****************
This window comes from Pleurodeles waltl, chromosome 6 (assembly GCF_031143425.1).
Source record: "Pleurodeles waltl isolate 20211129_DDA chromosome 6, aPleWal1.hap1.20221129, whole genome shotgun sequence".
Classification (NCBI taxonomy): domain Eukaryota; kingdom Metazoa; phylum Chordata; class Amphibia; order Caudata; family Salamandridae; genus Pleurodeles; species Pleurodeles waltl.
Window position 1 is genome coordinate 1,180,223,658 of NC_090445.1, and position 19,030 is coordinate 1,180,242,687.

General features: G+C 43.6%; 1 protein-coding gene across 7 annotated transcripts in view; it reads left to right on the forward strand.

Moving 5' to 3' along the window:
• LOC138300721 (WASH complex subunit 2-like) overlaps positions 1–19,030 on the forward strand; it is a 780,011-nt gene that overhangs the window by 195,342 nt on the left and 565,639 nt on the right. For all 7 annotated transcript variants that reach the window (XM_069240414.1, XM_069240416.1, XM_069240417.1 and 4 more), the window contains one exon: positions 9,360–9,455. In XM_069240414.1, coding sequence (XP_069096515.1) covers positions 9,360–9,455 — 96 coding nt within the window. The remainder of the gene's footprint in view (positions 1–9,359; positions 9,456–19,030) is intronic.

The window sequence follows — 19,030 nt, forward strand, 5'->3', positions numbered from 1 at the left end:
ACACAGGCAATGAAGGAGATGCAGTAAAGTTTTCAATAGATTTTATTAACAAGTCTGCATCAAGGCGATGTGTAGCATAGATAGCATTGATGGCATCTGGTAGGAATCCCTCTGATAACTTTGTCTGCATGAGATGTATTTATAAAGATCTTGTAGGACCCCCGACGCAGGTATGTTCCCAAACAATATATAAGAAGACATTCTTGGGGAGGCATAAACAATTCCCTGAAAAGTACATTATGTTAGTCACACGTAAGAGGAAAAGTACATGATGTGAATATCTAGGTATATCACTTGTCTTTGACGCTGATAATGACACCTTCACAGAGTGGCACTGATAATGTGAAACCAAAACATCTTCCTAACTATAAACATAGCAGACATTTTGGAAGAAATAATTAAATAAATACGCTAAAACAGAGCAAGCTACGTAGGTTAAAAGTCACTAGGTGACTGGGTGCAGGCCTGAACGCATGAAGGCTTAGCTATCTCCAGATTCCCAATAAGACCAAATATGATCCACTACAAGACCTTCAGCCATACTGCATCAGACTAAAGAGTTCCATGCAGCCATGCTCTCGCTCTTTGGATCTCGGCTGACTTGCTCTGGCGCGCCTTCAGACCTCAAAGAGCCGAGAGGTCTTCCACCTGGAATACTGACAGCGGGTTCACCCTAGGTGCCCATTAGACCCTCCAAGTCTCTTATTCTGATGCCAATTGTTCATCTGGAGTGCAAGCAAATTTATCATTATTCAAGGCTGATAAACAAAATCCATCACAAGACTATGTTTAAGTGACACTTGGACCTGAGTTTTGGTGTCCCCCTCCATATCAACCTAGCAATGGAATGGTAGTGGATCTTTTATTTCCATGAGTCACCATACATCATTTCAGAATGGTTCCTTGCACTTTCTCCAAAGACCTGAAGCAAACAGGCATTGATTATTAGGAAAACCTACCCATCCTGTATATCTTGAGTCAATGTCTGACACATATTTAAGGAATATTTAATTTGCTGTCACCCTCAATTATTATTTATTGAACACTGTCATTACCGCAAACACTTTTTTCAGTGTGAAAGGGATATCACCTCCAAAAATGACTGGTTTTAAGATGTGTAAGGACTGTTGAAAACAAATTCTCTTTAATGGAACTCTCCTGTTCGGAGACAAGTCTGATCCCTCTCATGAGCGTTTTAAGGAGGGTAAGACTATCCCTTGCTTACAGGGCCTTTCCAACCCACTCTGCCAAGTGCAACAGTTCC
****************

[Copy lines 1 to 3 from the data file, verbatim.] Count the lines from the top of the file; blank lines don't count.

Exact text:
This window comes from Pleurodeles waltl, chromosome 6 (assembly GCF_031143425.1).
Source record: "Pleurodeles waltl isolate 20211129_DDA chromosome 6, aPleWal1.hap1.20221129, whole genome shotgun sequence".
Classification (NCBI taxonomy): domain Eukaryota; kingdom Metazoa; phylum Chordata; class Amphibia; order Caudata; family Salamandridae; genus Pleurodeles; species Pleurodeles waltl.